Please note: to read our website on mobiles, scroll to very end to choose desktop version.
Kresy Family group
Translation from the book
Z Kresów Wschodnich R.P. Wspomnienia z Osad Wojskowych 1921-1940
(From: The Eastern Borderlands of Poland, Memories of Military Settlements 1921-1940)
Pub: Ognisko Rodzin Osadników Kresowych (OROK)
(Association of the Families of the Borderland Settlers)
London, UK. 1992 and 1998 (out of print)
ISBN 1 872286 33 X
Province (Województwo) WILNO
HALINA KURZAWA (ZWIERZCHOWSKA)
District (Powiat) Dzisna
In the early days, there was forest on one side, farmlands astride the road from Szarkowszczyzna – a little town located 9 km away – and Dzisienka river which surrounded this small estate. There were only 4 hectares of arable land and no buildings. So Helena and Ludwik Zwierzchowski settled in Hajkiewicz’s neighbouring house with its stables that were almost as important as the house. Hajkiewicz was also a military settler. Daddy was a cavalry man and loved horses.
The stable, cowshed, pigsty, and barn were the first priority. My parents had their hands full, working and learning how to farm. The soil was not the best and there was not much of it. Therefore it was necessary to burn thickets and cut down trees for additional farmland. One had to learn how to reap, scythe, tend to the cattle, learn the skill of converting milk into cheeses and butter, and in general all activities connected with farming. Yet, even immediately before the war if someone had offered to buy the land Mummy’s answer would have been - “never, what we have is a reward to my husband for his participation in the fight against the Bolsheviks”. Only later did I learn about how difficult life was for my parents in those early stages.
In the first year before Christmas there was nothing at home to eat. Mummy put us to bed: Luduś – 3 years old, Halusia (me) – 2 years old and one-year-old Laluś-Andrzej. It was frosty outside, the soil frozen through, and in such weather Daddy was reluctant to ride the horses to Szarkowszczyzna. So he went on foot. Awaiting him there was a money transfer and a parcel from our grandparents. Tired but happy, he arrived home that evening with this parcel and a loaf of bread. Mummy woke us all up, joy-filled our home even though we were so poor. The kitchen was a bare earthen floor, and only in the bedroom large, old barn doors served as a floor.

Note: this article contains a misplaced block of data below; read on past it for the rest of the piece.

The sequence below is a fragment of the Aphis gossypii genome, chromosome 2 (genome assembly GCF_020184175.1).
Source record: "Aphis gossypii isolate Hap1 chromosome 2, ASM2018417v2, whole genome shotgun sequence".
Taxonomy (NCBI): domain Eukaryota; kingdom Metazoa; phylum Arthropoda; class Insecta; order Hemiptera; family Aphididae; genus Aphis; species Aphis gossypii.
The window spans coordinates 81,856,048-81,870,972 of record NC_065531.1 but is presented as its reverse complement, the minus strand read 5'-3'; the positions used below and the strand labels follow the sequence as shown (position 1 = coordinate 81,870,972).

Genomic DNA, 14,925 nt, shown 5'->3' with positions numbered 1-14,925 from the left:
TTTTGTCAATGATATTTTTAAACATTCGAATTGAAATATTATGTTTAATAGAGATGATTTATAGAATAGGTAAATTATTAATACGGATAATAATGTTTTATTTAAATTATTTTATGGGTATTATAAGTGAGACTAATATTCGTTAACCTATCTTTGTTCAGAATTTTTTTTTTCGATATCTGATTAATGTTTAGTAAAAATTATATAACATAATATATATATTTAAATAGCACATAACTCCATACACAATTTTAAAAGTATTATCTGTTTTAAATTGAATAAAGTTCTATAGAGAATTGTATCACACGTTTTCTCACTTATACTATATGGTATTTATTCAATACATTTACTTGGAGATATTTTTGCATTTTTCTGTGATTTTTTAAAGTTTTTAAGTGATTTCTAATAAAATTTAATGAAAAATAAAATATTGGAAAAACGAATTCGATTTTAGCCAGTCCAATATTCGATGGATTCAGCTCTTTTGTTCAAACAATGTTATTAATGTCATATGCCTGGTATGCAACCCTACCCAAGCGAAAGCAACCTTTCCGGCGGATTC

Slowly, with hard work, and with help from two families: Zwierzchowski and Kracewicz, this small settlement Karolinowo, located in Dzisna district in Wilno region, became a prosperous farm, and an example to neighbouring settlers, and a great help to the nearby farmers, mostly Byelorussians. It was as if it had been taken out of the pages of Sienkiewicz’s “Trylogia”, [Translator’s note: “Trilogy” a series of three books written by Henryk Sienkiewicz, very popular in pre-WW2 Poland] unfortunately with a sad ending.
The main source of income was from sales of high-quality linen, in addition we traded clover and hay for the military, calves, piglets and sometimes a foal.
In summer, parents’ friends and family visited for the holidays. Then we would sleep on hay in the attic or in the barn. During the day everyone worked at harvesting or haymaking, bringing it home in the evening. Hired labourers, the household and guests worked in the fields from the early morning till sunset. Mummy, in turn, cooked and prepared meals to feed everyone. Afterwards, we swam by moonlight in the Dzisienka.
We quickly forgot the lean years. The happiness and charm of Polish village completely fulfilled us. Until the year 1939 arrived. A part of our home was taken from us, livestock was shared, and finally we were expelled from our home to the far north, into the forests of Arkhangelsk, 60 km from Kotłas, to a “posiołek” [Ed, note: family work camp] Dziabryno. We were “enemies of the people”, people for whom our parents never spared time nor help, in material and in legal and office assistance. Both of them were active in social work and in culture-entertainment. They instilled in their children, Ludomir, Halina and Andrzej, a motto: “For you Poland, and for your glory”
Karolinowo Military Settlers listed on OSADNICY WOJSKOWI on https://kresy.genealodzy.pl
Back to introduction page
Back to home page